Examples Of Wrong Conviction
Wrong convictions occur due to various factors. Factors such as lying by eye witness, forensic evidence errors and prosecutors withholding and manipulating evidence. Upon admission of guilt by a prisoner, those people who were involved in wrong conviction get away from law and order. Moreover, those concerned parties will continue to act against law. As a result, more innocent people will have to face severe punishment to the crimes they never committed. They spend time within prison bars away from their family members, lost years with spouse and kids. The time where they could have been a successful person within a society, a role model parents and good life partner is taken away from them because of wrong conviction. If a wrong conviction is made and the prisoner does not accept guilt and later is found innocent, there is a monetary compensation for the prisoner. A lot of time the task of parole board is seen as to reduce this compensation by means of compelling innocent prisoner to admit guilt. Once the guilt is admitted, prisoners are no longer entitled to receive any monetary compensation. Perhaps, the parole board does not want innocent prisoners to receive any money and is therefore compelling them to confess. Further, any prisoner regardless of being guilty or not should not be lured into the benefit of setting them free by compelling them to confess to a …show more content…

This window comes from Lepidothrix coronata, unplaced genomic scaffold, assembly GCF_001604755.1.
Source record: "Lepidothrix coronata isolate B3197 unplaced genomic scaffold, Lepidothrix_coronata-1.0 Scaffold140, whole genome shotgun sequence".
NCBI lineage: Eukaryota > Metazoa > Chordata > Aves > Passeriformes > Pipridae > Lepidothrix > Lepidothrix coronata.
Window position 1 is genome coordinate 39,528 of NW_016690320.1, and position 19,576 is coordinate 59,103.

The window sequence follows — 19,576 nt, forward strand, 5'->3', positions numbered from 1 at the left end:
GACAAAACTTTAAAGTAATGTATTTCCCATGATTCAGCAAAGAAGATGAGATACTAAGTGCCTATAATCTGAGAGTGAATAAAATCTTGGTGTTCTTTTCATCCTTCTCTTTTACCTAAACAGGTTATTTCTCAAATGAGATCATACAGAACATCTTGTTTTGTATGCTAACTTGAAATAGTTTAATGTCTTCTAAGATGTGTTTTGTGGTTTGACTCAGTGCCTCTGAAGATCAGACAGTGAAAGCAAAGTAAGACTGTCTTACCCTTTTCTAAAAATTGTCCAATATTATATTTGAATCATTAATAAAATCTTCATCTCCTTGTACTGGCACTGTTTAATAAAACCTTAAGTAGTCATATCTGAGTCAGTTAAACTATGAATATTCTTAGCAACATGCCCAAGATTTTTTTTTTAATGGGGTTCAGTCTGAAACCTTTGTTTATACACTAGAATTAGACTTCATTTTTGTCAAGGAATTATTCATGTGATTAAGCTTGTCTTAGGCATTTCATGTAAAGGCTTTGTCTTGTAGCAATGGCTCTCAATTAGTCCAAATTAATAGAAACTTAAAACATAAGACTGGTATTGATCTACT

However, if an inmate is ready to be released in every way but claims he did not commit the crime; it clearly makes sense not to use this claim to prevent an otherwise suitable candidate from release. (Snyder)
As Snyder said, parole board should definitely not be the place to retigate the facts and evidence. Instead parole board should concentrate more upon helping prisoners with problems they face concerning residence, reestablishment in the society, employment troubles and so forth upon release from prison.
Instead of scrutinizing on where justice failed in the case of prisoners for whom there is substantial evidence of innocence, parole board wanting prisoner to admit guilt as a prerequisite for parole is a foolish. Each year the number of wrong conviction is raising and parole board keeps denying applicants of prisoners who maintain their innocence. Parole board should revisit their guidelines and should not decide whether to grant parole based upon the admittance of guilt by